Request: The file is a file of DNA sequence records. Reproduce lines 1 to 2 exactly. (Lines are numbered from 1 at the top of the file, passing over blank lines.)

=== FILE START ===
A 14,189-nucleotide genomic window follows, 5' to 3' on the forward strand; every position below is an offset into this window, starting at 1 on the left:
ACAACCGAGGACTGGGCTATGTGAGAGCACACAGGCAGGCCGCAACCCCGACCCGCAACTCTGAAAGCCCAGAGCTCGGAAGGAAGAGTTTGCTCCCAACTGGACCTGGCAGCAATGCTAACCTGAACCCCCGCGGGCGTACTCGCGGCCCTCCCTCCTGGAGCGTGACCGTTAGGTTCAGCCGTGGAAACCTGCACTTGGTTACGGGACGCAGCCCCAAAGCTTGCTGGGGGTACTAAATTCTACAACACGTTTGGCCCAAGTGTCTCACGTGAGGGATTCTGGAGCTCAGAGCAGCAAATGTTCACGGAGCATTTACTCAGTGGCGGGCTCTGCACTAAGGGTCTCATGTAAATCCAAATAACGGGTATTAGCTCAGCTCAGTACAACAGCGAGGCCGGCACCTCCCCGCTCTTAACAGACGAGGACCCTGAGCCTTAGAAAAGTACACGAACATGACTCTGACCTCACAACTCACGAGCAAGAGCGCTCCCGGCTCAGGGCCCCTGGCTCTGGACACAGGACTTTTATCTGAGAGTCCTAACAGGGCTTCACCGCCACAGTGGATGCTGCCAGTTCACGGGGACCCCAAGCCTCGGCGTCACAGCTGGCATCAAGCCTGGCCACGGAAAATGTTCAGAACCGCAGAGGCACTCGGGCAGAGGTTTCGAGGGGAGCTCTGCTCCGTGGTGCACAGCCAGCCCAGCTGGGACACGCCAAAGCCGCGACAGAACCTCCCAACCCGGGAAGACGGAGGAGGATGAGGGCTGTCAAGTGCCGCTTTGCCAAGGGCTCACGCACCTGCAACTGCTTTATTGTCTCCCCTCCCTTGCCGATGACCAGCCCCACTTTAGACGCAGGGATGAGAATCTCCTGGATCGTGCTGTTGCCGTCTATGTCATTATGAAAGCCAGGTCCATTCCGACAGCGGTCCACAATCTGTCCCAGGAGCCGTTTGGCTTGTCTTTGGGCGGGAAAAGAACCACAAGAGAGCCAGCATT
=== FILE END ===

A 14,189-nucleotide genomic window follows, 5' to 3' on the forward strand; every position below is an offset into this window, starting at 1 on the left:
ACAACCGAGGACTGGGCTATGTGAGAGCACACAGGCAGGCCGCAACCCCGACCCGCAACTCTGAAAGCCCAGAGCTCGGAAGGAAGAGTTTGCTCCCAACTGGACCTGGCAGCAATGCTAACCTGAACCCCCGCGGGCGTACTCGCGGCCCTCCCTCCTGGAGCGTGACCGTTAGGTTCAGCCGTGGAAACCTGCACTTGGTTACGGGACGCAGCCCCAAAGCTTGCTGGGGGTACTAAATTCTACAACACGTTTGGCCCAAGTGTCTCACGTGAGGGATTCTGGAGCTCAGAGCAGCAAATGTTCACGGAGCATTTACTCAGTGGCGGGCTCTGCACTAAGGGTCTCATGTAAATCCAAATAACGGGTATTAGCTCAGCTCAGTACAACAGCGAGGCCGGCACCTCCCCGCTCTTAACAGACGAGGACCCTGAGCCTTAGAAAAGTACACGAACATGACTCTGACCTCACAACTCACGAGCAAGAGCGCTCCCGGCTCAGGGCCCCTGGCTCTGGACACAGGACTTTTATCTGAGAGTCCTAACAGGGCTTCACCGCCACAGTGGATGCTGCCAGTTCACGGGGACCCCAAGCCTCGGCGTCACAGCTGGCATCAAGCCTGGCCACGGAAAATGTTCAGAACCGCAGAGGCACTCGGGCAGAGGTTTCGAGGGGAGCTCTGCTCCGTGGTGCACAGCCAGCCCAGCTGGGACACGCCAAAGCCGCGACAGAACCTCCCAACCCGGGAAGACGGAGGAGGATGAGGGCTGTCAAGTGCCGCTTTGCCAAGGGCTCACGCACCTGCAACTGCTTTATTGTCTCCCCTCCCTTGCCGATGACCAGCCCCACTTTAGACGCAGGGATGAGAATCTCCTGGATCGTGCTGTTGCCGTCTATGTCATTATGAAAGCCAGGTCCATTCCGACAGCGGTCCACAATCTGTCCCAGGAGCCGTTTGGCTTGTCTTTGGGCGGGAAAAGAACCACAAGAGAGCCAGCATT